Sunbeds and UV tanning

COMMERCIAL tanning beds will be banned in NSW under new laws which  come into place from December 31, 2014, and cancer groups hope other states and countries will follow.

The ban is likely to save lives, a study by the University of Sydney estimated the ban would prevent about 120 melanomas from developing and save about 10 lives every year.

The Environment Minister, Robyn Parker, chose World Cancer Day to make her announcement, saying sun beds were carcinogenic and the International Agency for Research on Cancer had placed them in the same category of risk as asbestos. "Sadly, Australia has the highest incidence of skin cancer in the world and this ban is long overdue,'' 

A professor of public health at the University of Sydney, Simon Chapman, said: "Solaria are cancer incubators and we have known that for a good while''. 

The chief executive of the Cancer Council Australia, Ian Olver, said he hoped other states would follow. "It starts with one state that is brave enough to do it and it usually flows on," he said. He said governments paid for cancers caused by sunbeds so they had a right to ban them.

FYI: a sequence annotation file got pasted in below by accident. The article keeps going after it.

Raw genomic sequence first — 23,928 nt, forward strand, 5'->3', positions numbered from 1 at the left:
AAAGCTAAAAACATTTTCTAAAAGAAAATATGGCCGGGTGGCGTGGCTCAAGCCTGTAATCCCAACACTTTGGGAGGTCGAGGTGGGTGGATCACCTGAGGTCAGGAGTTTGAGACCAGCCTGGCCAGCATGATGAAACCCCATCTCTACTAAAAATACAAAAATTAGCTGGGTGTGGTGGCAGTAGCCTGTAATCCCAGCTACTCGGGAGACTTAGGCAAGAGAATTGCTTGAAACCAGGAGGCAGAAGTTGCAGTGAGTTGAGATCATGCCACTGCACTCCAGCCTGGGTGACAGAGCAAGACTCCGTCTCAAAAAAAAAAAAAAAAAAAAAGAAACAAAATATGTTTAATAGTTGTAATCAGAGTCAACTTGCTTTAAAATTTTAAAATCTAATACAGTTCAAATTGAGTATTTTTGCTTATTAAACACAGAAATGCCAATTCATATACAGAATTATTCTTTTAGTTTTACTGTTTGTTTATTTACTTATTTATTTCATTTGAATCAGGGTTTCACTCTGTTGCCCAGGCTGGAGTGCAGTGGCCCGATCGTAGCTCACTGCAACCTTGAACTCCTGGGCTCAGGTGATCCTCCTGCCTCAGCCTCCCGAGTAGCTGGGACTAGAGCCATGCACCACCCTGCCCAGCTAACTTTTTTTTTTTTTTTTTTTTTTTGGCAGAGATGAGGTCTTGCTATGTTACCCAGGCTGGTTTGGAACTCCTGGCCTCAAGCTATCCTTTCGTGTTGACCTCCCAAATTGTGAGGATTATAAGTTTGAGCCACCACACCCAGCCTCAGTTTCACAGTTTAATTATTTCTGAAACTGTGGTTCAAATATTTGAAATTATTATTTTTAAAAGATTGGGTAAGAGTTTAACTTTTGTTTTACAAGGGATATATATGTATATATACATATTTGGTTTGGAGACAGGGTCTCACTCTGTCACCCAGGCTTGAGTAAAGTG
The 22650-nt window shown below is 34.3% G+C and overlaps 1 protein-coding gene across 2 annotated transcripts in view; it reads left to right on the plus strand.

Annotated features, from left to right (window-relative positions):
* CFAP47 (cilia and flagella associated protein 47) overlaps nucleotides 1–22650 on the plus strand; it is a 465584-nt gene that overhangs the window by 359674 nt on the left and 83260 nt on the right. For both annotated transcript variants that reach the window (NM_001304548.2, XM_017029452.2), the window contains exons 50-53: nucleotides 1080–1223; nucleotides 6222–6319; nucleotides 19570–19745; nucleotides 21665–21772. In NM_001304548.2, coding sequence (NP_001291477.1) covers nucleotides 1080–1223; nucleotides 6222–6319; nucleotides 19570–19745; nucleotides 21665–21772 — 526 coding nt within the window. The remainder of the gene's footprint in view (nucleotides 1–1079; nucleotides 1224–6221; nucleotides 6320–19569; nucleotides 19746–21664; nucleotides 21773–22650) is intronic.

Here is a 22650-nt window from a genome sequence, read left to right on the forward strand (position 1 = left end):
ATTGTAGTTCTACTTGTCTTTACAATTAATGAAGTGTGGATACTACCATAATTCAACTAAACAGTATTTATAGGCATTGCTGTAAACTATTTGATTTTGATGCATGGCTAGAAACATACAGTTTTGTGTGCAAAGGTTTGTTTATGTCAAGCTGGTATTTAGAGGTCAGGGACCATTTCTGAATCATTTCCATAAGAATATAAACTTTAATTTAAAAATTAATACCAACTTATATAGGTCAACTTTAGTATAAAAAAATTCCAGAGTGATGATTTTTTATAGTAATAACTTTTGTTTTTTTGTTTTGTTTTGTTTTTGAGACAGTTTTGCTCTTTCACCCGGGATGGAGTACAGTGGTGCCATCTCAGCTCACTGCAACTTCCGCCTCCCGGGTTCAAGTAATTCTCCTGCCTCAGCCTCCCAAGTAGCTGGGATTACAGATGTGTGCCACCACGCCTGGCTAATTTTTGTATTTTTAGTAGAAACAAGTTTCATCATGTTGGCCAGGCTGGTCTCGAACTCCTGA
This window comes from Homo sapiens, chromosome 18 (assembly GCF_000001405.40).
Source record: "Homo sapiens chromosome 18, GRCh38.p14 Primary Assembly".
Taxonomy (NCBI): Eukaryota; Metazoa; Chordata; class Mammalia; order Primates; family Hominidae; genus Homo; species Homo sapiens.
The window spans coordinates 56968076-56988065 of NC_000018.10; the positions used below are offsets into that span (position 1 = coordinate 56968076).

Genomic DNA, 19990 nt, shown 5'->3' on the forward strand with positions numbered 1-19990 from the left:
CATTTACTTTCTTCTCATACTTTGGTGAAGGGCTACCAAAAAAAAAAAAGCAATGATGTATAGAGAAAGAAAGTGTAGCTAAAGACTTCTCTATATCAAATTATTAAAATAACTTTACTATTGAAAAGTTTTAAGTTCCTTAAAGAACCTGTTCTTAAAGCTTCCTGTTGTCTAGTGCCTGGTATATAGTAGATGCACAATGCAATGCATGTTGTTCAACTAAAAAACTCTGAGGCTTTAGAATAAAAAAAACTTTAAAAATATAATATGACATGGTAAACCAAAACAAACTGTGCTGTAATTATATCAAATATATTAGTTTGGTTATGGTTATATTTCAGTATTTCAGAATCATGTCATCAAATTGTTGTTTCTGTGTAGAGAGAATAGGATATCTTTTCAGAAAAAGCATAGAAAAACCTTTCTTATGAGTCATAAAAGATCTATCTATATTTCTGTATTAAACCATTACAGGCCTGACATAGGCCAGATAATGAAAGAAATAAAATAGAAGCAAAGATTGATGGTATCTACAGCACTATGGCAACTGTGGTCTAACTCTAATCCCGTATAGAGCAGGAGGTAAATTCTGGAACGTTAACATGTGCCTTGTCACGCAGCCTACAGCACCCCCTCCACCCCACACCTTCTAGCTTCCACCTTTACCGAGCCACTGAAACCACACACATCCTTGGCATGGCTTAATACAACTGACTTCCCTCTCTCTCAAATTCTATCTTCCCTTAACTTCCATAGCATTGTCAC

The NSW ban takes effect from 31 December 2014, and all other Australian states and territories are coming under increased pressure to outlaw sunbeds, within the same timeframe

Now is the time to reconsider UV tanning and look for alternatives. 

Spray tanning is one of the most effective alternatives for achieving a streak free all year  summer glow without the risks of Melanoma, however weekly visits to the spray tan centre are an expensive option costing around $200 - $250 per month. are enabling tan seekers to achieve an all round tan for a fraction of the price. By offering complete Salon Quality kits from $399, and a range of Professional quality Australian made organic tanning solutions from $19 for enough for 3 tans, spray tanning is now possible from as little as $6 per tan!

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